Court considers neighbourhood development plan’s restriction on second homes (R (on the application of RLT Built Environment Ltd) v Cornwall Council)

41714411 - rolls of architecture blueprints and house plans on the table and drawing compass

The Planning Court’s rejection of a challenge to a neighbourhood development plan’s restriction on second homes in R (on the application of RLT Built Environment Ltd) v Cornwall Council [2016] EWHC 2817 (Admin) is examined by Jack Parker, of Cornerstone Barristers.

Lexis®PSL subscribers can enjoy expert guidance by accessing some of the links below. If you are not a subscriber, you can take a free Lexis®PSL Planning trial here.


The Planning Court refused the claimant housing developer’s application for judicial review of the defendant local planning authority’s decision to hold a referendum on whether to adopt a neighbourhood development plan. The court rejected the claimant’s case that the statutory criteria for a referendum had not been met because the plan’s policy on limiting second home ownership in the area was both incompatible with article 8 of the European Convention on Human Rights (ECHR) and contrary to the requirements for strategic environmental assessment (SEA) deriving from European Union law.

What is the significance of the decision for authorities and developers?

The decision is significant insofar as it paves the way for the promoters of other neighbourhood plans to include restrictions on the occupation of second homes where there is evidence that the second homes market is having a detrimental impact on the sustainability of towns and villages. It provides an interesting analysis of the impact of ECHR, art 8 in the context of plan making.

What is the statutory background to the case?

Neighbourhood development plans

By sections 38A38C of the Planning and Compulsory Purchase Act 2004 (PCPA 2004) and Schedule 4B to the Town and Country Planning Act 1990 (TCPA 1990), supplemented by the Neighbourhood Planning (General) Regulations 2012, SI 2012/637, a qualifying body may initiate a process for the purpose of requiring a local planning authority to make a neighbourhood development plan, setting out policies in relation to the development and use of land in a particular neighbourhood area. The neighbourhood development plan forms part of the development plan for a particular area and, pursuant to PCPA 2004, s 38(6), applications for planning permission must be determined in accordance with the development plan unless material considerations indicate otherwise.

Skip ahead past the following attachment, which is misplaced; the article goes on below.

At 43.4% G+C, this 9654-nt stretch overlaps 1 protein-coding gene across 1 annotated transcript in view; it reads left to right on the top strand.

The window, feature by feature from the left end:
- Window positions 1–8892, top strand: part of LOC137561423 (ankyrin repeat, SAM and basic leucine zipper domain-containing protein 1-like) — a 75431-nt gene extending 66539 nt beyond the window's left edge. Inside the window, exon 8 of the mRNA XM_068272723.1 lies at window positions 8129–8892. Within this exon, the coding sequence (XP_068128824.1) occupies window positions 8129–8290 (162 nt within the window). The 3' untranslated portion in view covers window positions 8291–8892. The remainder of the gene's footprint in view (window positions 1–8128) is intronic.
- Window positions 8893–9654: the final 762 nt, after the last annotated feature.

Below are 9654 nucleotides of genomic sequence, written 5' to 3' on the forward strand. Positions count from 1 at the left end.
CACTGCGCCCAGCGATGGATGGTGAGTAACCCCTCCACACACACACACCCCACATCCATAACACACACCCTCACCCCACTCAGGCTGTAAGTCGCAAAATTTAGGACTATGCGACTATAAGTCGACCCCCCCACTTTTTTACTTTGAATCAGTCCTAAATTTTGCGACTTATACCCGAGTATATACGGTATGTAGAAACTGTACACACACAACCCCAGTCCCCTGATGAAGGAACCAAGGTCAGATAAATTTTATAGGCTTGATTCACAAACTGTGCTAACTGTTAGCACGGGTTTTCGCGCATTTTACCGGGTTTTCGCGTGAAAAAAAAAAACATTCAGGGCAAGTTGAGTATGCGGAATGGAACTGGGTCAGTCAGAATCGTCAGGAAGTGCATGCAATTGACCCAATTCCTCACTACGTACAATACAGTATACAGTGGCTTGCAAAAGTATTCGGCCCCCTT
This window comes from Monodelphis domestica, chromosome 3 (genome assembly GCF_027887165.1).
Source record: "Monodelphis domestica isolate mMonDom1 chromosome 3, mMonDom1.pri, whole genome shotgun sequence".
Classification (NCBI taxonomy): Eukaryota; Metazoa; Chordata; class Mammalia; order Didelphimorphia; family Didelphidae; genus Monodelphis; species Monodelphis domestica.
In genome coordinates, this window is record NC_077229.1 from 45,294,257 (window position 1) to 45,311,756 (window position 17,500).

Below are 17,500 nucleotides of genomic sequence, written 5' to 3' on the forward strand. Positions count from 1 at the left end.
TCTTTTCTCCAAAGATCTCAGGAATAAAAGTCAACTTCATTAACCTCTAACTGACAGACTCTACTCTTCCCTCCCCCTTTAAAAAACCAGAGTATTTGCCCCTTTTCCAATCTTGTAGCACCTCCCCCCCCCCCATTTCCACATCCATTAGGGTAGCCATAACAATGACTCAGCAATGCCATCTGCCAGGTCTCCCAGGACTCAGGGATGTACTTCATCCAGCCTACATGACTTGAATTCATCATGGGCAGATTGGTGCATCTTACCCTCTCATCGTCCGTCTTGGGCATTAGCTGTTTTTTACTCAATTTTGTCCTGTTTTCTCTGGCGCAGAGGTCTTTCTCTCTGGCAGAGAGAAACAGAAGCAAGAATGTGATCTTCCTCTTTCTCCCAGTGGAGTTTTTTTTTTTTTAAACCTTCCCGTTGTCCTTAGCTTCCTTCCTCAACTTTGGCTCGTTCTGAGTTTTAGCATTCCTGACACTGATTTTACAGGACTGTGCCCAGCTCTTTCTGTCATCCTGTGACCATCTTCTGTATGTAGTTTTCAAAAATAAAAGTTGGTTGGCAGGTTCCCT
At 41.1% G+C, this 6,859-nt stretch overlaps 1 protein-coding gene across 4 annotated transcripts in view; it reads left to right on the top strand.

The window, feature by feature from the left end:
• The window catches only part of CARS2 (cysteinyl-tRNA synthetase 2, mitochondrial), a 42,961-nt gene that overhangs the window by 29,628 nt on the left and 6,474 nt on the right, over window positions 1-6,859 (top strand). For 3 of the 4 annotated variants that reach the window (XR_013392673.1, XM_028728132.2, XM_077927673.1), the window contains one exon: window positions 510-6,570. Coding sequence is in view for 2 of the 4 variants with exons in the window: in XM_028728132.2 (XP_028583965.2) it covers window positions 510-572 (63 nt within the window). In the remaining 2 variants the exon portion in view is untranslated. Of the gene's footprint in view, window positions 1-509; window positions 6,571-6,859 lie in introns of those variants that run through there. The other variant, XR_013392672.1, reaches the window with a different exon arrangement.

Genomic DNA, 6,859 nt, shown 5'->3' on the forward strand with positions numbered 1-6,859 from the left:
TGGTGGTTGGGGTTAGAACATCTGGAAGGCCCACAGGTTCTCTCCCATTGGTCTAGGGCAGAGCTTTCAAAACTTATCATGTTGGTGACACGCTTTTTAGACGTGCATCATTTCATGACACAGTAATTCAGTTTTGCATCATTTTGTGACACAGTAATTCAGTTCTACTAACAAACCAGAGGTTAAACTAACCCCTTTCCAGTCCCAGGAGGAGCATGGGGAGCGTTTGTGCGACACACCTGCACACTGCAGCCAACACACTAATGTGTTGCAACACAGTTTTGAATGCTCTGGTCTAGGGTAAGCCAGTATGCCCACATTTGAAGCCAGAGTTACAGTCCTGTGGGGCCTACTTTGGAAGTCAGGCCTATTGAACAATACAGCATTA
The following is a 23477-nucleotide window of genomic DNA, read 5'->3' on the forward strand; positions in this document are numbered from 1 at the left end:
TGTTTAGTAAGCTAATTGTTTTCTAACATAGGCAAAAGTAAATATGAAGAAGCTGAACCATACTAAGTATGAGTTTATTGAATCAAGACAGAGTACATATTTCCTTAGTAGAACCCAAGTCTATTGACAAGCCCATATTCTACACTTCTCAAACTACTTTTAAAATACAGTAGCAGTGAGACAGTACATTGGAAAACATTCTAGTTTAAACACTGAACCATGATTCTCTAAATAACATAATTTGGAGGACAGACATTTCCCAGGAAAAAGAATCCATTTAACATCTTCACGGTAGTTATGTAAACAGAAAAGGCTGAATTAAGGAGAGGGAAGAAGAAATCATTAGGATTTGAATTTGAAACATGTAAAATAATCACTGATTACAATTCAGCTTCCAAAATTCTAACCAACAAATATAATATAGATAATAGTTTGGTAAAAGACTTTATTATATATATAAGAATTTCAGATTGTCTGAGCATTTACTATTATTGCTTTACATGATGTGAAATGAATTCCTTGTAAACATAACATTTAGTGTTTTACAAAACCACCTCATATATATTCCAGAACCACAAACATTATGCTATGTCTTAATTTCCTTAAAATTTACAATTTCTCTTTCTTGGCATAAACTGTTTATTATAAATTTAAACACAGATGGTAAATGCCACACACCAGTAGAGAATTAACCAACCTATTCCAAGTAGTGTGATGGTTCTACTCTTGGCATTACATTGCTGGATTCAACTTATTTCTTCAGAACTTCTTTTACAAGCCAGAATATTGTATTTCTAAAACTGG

The basic conditions for a neighbourhood development plan

TCPA 1990, Sch 4B, para 8(2) sets out what are described as basic conditions for such a plan. In this case, the following conditions were relevant: TCPA 1990, Sch 4B, para 8(2)(d), which requires that the making of the neighbourhood plan contributes to the achievement of sustainable development; and TCPA 1990, Sch 4B, para 8(2)(f), which requires that the making of the neighbourhood plan does not breach, and is otherwise compatible with, EU obligations.

Criteria for a referendum on a neighbourhood development plan

By TCPA 1990, Sch 4B, para 12(4), which applies only after an independent examiner has made a report into the draft plan, a local planning authority may progress a neighbourhood plan to a referendum if it is satisfied that the draft order meets the basic conditions mentioned in TCPA 1990, Sch 4B, para 8(2) and is compatible with the Convention rights.

Thus before any referendum is held, the local planning authority must be satisfied that, among other things, the plan is compatible with ECHR, art 8 and with the Environmental Assessment Directive 2001/42/EC (SEA Directive).